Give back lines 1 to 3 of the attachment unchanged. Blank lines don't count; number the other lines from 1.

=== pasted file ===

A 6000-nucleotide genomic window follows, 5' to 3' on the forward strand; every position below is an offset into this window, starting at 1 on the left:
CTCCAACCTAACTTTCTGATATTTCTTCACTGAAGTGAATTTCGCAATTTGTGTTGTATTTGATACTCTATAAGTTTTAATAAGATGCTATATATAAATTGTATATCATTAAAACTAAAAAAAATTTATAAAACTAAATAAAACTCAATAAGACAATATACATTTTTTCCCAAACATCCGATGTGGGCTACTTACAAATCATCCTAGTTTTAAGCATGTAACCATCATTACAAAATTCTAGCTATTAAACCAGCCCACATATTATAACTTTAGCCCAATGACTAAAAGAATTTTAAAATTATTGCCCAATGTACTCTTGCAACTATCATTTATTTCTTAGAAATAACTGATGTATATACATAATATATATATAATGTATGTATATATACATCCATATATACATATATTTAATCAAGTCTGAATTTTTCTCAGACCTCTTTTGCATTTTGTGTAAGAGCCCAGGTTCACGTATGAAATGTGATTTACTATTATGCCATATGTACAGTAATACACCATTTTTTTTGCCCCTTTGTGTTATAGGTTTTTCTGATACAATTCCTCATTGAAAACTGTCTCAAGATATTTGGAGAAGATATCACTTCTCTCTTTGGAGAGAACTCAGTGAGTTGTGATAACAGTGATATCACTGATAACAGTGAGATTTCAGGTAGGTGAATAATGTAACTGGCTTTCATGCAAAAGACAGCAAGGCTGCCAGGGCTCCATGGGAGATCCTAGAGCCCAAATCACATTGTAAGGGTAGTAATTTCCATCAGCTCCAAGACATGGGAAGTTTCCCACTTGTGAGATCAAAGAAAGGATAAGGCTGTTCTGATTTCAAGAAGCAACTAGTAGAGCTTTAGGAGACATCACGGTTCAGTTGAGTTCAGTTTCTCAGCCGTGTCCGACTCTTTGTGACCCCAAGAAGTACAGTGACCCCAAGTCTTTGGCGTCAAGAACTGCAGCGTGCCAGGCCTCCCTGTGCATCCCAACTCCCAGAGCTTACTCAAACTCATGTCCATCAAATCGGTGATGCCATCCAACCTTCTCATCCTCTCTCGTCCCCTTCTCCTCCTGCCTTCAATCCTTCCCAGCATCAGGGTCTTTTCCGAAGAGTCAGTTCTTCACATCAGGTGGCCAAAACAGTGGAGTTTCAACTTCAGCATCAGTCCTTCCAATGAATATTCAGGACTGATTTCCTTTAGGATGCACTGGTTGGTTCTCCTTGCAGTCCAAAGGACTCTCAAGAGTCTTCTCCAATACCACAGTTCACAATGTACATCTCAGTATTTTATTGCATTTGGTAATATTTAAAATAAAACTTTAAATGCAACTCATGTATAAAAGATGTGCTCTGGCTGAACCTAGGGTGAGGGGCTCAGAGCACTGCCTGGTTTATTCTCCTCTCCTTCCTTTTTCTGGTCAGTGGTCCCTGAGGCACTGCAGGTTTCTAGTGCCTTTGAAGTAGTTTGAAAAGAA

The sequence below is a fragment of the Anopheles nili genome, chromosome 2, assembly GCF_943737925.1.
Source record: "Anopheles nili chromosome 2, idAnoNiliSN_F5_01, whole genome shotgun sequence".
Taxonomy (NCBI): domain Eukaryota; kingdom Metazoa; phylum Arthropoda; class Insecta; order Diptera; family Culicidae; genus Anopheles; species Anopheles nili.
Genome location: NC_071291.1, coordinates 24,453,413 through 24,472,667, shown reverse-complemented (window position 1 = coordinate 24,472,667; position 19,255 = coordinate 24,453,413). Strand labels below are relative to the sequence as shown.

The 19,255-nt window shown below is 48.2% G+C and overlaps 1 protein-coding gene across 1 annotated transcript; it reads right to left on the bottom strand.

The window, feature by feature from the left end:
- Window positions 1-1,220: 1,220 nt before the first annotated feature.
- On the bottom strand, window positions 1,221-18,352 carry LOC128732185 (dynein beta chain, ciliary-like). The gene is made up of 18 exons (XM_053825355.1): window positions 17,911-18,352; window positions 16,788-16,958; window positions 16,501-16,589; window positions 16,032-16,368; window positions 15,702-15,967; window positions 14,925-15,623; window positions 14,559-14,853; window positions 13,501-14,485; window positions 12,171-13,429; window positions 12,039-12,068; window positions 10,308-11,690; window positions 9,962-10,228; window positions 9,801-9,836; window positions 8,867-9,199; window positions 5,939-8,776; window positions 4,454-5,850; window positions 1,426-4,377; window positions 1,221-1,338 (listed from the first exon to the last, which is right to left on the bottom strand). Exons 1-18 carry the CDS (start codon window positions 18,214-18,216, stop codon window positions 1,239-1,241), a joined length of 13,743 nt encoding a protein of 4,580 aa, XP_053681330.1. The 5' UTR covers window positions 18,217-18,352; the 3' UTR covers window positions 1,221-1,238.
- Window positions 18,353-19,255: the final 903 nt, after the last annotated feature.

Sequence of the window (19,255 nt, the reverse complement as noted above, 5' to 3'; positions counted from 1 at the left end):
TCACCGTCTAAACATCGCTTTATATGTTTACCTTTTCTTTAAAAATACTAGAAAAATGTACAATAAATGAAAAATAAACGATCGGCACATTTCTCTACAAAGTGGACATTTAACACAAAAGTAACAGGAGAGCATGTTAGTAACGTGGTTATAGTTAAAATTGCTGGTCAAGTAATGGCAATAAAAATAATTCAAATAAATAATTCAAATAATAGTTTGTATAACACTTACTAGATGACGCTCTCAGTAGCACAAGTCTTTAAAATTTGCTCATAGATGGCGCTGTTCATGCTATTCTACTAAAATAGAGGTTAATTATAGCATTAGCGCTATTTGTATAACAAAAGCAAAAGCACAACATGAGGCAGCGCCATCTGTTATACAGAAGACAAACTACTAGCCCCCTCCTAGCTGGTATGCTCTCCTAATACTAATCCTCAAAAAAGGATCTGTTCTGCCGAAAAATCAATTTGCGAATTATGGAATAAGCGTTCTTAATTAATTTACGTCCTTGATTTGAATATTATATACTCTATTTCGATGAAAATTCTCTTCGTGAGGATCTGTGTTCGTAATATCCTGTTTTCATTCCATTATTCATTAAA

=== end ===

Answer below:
A 6000-nucleotide genomic window follows, 5' to 3' on the forward strand; every position below is an offset into this window, starting at 1 on the left:
CTCCAACCTAACTTTCTGATATTTCTTCACTGAAGTGAATTTCGCAATTTGTGTTGTATTTGATACTCTATAAGTTTTAATAAGATGCTATATATAAATTGTATATCATTAAAACTAAAAAAAATTTATAAAACTAAATAAAACTCAATAAGACAATATACATTTTTTCCCAAACATCCGATGTGGGCTACTTACAAATCATCCTAGTTTTAAGCATGTAACCATCATTACAAAATTCTAGCTATTAAACCAGCCCACATATTATAACTTTAGCCCAATGACTAAAAGAATTTTAAAATTATTGCCCAATGTACTCTTGCAACTATCATTTATTTCTTAGAAATAACTGATGTATATACATAATATATATATAATGTATGTATATATACATCCATATATACATATATTTAATCAAGTCTGAATTTTTCTCAGACCTCTTTTGCATTTTGTGTAAGAGCCCAGGTTCACGTATGAAATGTGATTTACTATTATGCCATATGTACAGTAATACACCATTTTTTTTGCCCCTTTGTGTTATAGGTTTTTCTGATACAATTCCTCATTGAAAACTGTCTCAAGATATTTGGAGAAGATATCACTTCTCTCTTTGGAGAGAACTCAGTGAGTTGTGATAACAGTGATATCACTGATAACAGTGAGATTTCAGGTAGGTGAATAATGTAACTGGCTTTCATGCAAAAGACAGCAAGGCTGCCAGGGCTCCATGGGAGATCCTAGAGCCCAAATCACATTGTAAGGGTAGTAATTTCCATCAGCTCCAAGACATGGGAAGTTTCCCACTTGTGAGATCAAAGAAAGGATAAGGCTGTTCTGATTTCAAGAAGCAACTAGTAGAGCTTTAGGAGACATCACGGTTCAGTTGAGTTCAGTTTCTCAGCCGTGTCCGACTCTTTGTGACCCCAAGAAGTACAGTGACCCCAAGTCTTTGGCGTCAAGAACTGCAGCGTGCCAGGCCTCCCTGTGCATCCCAACTCCCAGAGCTTACTCAAACTCATGTCCATCAAATCGGTGATGCCATCCAACCTTCTCATCCTCTCTCGTCCCCTTCTCCTCCTGCCTTCAATCCTTCCCAGCATCAGGGTCTTTTCCGAAGAGTCAGTTCTTCACATCAGGTGGCCAAAACAGTGGAGTTTCAACTTCAGCATCAGTCCTTCCAATGAATATTCAGGACTGATTTCCTTTAGGATGCACTGGTTGGTTCTCCTTGCAGTCCAAAGGACTCTCAAGAGTCTTCTCCAATACCACAGTTCACAATGTACATCTCAGTATTTTATTGCATTTGGTAATATTTAAAATAAAACTTTAAATGCAACTCATGTATAAAAGATGTGCTCTGGCTGAACCTAGGGTGAGGGGCTCAGAGCACTGCCTGGTTTATTCTCCTCTCCTTCCTTTTTCTGGTCAGTGGTCCCTGAGGCACTGCAGGTTTCTAGTGCCTTTGAAGTAGTTTGAAAAGAA

The sequence below is a fragment of the Anopheles nili genome, chromosome 2, assembly GCF_943737925.1.